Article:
Sponge iron industries are killing fields

The sponge iron industry is growing fast and polluting alarmingly. K Radhika in Chhattisgarh and Maureen Nandini Mitra in Jharkhand and Orissa examine the problem

 
Last Updated: Sunday 07 June 2015

Sponge iron industries are killing fields

-- Wayward growth
Since 2002, India has been the largest producer of sponge iron, also called direct reduced iron (dri), in the world. Today about 20 per cent of the sponge iron produced worldwide is made in India.

The growth of this industry is touted as one of the major success stories of the Indian industrial sector, after liberalisation. This industry has grown spectacularly in the last five years. There were 23 plants in 2000-2001, with a production capacity of 6.97 million tonnes (mt), today there are 206 sponge iron plants in the country with a capacity of a staggering 19 mt. And the portents are even more ominous.

According to the Joint Plant Committee constituted in 2005 by the Centre to survey the sponge iron industry, as many as 225 coal-based sponge iron plants are at various stages of commissioning and construction in the country as of today.In addition, of the existing 206 plants, 77 are in the process of expanding their production capacity. The committee says that in the very near future the country will have 431 sponge iron plants with a production capacity of 44 mt. This is a very serious number from the environment and health perspective. More so because most of these plants are located (and the future ones are being constructed) in areas characterised by virgin forest, tribals and poor environmental governance.

The major problem with the Indian sponge iron industry lies in the way they produce this product. The industry has grown with coal-based sponge iron manufacturing (see box Iron-age method). While globally, dri is being manufactured using gas -- the cleaner and more resource-efficient technology -- in India, sponge iron is usually produced with coal. Sources say coal-based production pollutes. "Coal-based sponge iron production is extremely polluting. Other countries do not want to do this dirty job," says an industry insider.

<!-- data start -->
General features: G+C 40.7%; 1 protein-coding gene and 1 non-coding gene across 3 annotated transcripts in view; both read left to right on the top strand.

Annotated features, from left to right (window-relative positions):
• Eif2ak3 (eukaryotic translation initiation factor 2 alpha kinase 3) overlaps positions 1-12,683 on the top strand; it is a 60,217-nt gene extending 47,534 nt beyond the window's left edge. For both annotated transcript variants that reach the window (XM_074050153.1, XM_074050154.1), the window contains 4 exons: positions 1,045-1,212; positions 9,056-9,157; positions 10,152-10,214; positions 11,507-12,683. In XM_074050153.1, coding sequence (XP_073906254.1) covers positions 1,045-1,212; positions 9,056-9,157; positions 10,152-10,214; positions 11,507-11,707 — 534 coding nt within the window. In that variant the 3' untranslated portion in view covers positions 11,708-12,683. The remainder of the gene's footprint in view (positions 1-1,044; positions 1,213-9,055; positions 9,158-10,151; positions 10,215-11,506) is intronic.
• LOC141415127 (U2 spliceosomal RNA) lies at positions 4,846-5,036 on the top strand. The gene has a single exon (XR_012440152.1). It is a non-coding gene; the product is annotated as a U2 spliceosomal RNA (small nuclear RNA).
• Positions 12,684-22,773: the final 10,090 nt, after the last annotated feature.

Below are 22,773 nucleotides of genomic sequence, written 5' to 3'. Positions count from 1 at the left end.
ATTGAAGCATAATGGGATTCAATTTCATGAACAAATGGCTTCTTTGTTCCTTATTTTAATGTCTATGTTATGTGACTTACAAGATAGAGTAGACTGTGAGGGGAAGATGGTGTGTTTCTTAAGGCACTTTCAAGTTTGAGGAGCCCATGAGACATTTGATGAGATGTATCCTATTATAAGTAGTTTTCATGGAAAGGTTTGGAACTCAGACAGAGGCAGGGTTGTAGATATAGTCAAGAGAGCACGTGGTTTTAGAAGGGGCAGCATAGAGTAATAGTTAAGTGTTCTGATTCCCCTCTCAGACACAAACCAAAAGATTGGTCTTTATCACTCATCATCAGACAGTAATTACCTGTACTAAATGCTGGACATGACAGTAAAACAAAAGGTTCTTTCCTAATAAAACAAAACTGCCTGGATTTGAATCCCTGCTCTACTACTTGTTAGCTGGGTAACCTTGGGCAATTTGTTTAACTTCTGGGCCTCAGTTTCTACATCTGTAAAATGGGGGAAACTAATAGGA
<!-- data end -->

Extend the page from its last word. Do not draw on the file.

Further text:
Almost 80 per cent coal-based sponge iron manufactured in the world comes from India and about 60 per cent of this production comes from the small-scale industry in the unorganised sector. Some of these are unregistered companies and it is, therefore, impossible to have an accurate count of how many plants are operating in the country. These small players run plants that are locally constructed and fabricated and lack required pollution control facilities. Many operate without clearances from state pollution control boards.

Sponge iron plants are 'red category' industries, which means they have very high pollution potential and can cause serious health hazards. The manufacturing process releases extreme heat and smoke containing oxides of sulphur and carbon, unburnt carbon particles and silica. The dust is a little less if plants use electrostatic precipitators (esps) -- to check emissions -- which most states have made mandatory, but the way they use it is questionable. Coal-char, iron dust and carbon dust collected from esps are also pollutants that need safe disposal.

These plants, which have come up mostly in tribal villages, don't add much to the local economy either. Despite initial assurances of job security, few local villagers have been hired. Given that most villagers lack adequate qualification, those that do get jobs are usually hired as unskilled labourers with no insurance or medical benefits. There's no provision for in-house training and accidents are common. Most workers are hired on contract from neighbouring states, and far-off districts at higher rates than those offered to local workers. This way, factory management ensures there's less trouble from local residents, especially in case of accidents.

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